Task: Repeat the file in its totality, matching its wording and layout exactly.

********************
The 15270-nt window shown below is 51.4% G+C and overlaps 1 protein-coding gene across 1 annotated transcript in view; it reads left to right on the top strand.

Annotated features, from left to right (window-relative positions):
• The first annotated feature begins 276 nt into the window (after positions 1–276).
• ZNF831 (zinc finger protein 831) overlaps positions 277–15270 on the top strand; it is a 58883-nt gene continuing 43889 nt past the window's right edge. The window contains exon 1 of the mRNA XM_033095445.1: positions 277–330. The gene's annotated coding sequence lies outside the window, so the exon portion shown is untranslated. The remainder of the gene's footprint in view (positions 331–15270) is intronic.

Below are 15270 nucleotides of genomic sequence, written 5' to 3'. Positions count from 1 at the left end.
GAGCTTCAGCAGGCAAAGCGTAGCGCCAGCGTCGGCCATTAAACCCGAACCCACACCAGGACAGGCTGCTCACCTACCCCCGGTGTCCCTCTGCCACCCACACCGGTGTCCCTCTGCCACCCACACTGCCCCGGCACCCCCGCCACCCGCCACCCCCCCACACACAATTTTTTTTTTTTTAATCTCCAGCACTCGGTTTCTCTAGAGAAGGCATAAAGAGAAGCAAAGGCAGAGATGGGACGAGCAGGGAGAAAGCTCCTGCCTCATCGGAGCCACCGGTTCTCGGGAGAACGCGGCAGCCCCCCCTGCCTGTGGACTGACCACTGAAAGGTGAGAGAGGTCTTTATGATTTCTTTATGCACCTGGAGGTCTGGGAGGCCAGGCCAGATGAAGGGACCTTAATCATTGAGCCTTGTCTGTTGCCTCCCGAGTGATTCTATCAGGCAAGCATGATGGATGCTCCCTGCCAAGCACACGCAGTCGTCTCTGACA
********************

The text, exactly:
The 15270-nt window shown below is 51.4% G+C and overlaps 1 protein-coding gene across 1 annotated transcript in view; it reads left to right on the top strand.

Annotated features, from left to right (window-relative positions):
• The first annotated feature begins 276 nt into the window (after positions 1–276).
• ZNF831 (zinc finger protein 831) overlaps positions 277–15270 on the top strand; it is a 58883-nt gene continuing 43889 nt past the window's right edge. The window contains exon 1 of the mRNA XM_033095445.1: positions 277–330. The gene's annotated coding sequence lies outside the window, so the exon portion shown is untranslated. The remainder of the gene's footprint in view (positions 331–15270) is intronic.

Below are 15270 nucleotides of genomic sequence, written 5' to 3'. Positions count from 1 at the left end.
GAGCTTCAGCAGGCAAAGCGTAGCGCCAGCGTCGGCCATTAAACCCGAACCCACACCAGGACAGGCTGCTCACCTACCCCCGGTGTCCCTCTGCCACCCACACCGGTGTCCCTCTGCCACCCACACTGCCCCGGCACCCCCGCCACCCGCCACCCCCCCACACACAATTTTTTTTTTTTTAATCTCCAGCACTCGGTTTCTCTAGAGAAGGCATAAAGAGAAGCAAAGGCAGAGATGGGACGAGCAGGGAGAAAGCTCCTGCCTCATCGGAGCCACCGGTTCTCGGGAGAACGCGGCAGCCCCCCCTGCCTGTGGACTGACCACTGAAAGGTGAGAGAGGTCTTTATGATTTCTTTATGCACCTGGAGGTCTGGGAGGCCAGGCCAGATGAAGGGACCTTAATCATTGAGCCTTGTCTGTTGCCTCCCGAGTGATTCTATCAGGCAAGCATGATGGATGCTCCCTGCCAAGCACACGCAGTCGTCTCTGACA